The CubeJet, previewed at CES as a prototype by 3D Systems, promises full-color, high-resolution parts for a wide range of modeling and real-use products, for under $5,000.

Designed specifically for small businesses, independent entrepreneurs, hobbyists and educators, the CubeJet combines 3D Systems' ColorJet Printing technology with the consumer-level Cube printers' user experience to deliver an affordable, full-color, desktop 3D printing experience.

"Leapfrogging full-color printing to the prosumer and consumer desktop in a way that's easy to own and simple to operate redefines the 'possible' for designers, educators, architects, marketers and artists," 3D Systems Vice President Rajeev Kulkarni said. "For the first time ever, everyone can access vibrant parts quickly, accurately and affordably."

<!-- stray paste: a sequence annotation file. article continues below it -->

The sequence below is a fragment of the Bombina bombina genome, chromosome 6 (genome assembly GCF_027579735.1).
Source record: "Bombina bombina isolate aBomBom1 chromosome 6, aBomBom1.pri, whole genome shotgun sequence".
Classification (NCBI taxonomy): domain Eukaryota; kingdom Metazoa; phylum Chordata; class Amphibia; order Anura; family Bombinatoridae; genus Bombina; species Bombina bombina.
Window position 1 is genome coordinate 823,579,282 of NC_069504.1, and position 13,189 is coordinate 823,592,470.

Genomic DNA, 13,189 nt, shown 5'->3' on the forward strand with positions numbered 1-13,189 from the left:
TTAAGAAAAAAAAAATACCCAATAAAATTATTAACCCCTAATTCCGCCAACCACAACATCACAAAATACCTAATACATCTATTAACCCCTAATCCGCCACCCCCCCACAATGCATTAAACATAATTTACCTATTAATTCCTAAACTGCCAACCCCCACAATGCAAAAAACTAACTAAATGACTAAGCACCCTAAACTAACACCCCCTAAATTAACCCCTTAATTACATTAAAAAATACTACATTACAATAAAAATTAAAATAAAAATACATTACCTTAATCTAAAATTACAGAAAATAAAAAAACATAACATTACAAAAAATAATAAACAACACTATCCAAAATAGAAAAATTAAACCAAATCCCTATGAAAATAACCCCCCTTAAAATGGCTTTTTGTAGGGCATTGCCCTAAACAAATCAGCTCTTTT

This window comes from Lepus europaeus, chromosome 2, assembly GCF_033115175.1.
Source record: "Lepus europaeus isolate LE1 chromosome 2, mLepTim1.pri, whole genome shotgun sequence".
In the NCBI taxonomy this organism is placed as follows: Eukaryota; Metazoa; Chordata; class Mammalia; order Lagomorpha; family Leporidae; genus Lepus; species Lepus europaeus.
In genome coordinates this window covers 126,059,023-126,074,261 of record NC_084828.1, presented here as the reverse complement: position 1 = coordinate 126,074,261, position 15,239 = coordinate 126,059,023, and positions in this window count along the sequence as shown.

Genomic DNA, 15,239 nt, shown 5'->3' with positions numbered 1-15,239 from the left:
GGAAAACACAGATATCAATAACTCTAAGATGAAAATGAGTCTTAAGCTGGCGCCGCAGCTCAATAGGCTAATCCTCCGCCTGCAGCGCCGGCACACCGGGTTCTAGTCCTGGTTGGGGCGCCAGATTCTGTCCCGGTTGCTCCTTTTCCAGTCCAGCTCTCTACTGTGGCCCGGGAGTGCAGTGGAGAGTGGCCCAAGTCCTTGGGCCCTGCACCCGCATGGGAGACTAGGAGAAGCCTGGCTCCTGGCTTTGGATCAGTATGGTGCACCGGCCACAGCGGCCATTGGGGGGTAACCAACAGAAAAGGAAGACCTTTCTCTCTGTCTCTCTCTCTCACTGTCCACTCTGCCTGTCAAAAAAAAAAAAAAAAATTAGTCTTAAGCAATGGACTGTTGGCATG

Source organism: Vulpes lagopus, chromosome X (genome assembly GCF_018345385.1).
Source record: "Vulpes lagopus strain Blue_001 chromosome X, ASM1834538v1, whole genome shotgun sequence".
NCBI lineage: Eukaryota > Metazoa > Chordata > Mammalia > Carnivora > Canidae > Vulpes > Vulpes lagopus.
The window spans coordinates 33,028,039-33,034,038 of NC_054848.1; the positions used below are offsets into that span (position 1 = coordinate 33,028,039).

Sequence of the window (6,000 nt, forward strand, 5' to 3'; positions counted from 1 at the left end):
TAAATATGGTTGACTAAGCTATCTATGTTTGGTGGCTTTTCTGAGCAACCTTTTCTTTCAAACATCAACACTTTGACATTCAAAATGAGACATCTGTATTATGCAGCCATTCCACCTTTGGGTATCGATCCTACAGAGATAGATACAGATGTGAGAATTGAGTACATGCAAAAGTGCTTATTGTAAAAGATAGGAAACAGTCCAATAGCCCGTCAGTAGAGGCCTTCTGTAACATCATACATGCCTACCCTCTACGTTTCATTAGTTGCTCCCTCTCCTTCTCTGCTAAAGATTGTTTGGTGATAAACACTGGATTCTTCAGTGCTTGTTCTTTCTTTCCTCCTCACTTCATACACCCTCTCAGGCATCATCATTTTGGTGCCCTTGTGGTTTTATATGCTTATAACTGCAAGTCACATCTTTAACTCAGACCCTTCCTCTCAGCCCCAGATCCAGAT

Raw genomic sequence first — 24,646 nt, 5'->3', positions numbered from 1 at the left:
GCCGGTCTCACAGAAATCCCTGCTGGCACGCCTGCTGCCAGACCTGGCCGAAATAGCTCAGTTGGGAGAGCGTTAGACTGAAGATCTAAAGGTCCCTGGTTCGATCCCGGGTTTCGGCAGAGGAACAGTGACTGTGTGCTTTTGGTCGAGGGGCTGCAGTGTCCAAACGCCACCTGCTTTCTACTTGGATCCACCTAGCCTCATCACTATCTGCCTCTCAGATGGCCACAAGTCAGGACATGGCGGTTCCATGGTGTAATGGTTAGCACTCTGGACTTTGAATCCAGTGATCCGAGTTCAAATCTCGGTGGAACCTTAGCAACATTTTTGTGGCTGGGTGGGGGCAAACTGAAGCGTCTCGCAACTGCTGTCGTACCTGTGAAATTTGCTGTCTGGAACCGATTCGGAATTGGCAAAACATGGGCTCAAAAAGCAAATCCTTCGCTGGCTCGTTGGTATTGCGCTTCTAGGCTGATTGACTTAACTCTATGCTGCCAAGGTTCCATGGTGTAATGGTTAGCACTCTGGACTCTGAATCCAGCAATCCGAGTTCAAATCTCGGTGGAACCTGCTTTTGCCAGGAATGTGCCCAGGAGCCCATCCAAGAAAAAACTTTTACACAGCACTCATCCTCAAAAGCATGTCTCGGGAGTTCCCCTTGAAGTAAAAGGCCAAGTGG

The CubeJet delivers everything from full-color models to beautifully detailed assemblies that pass for finished products.

With colors ranging from striking white to photo-like pastels, the CubeJet communicates design intent quickly and affordably.

It offers new levels of productivity with faster print mode options, improved user convenience with mobile connectivity to tablet computers and smartphones, and more powerful coloring and file preparation software tools.

News of the CubeJet may explain why 3D Systems recently decided to acquire Xerox's Wilsonville, Oregon facility that had at one time been Tektronix's Solid Ink division.  The facility makes components used in 3D Systems' ProJet x60 pro-class printers, the line added during the Z Corp acquisition finalized in early 2012. The CubeJet is based on the same former Z Corp technology as the x60 line and acquiring a major supplier makes perfect sense in order to reduce costs for a consumer/prosumer market push.

3D Systems expects to begin shipping the printer sometime in the second half of 2014.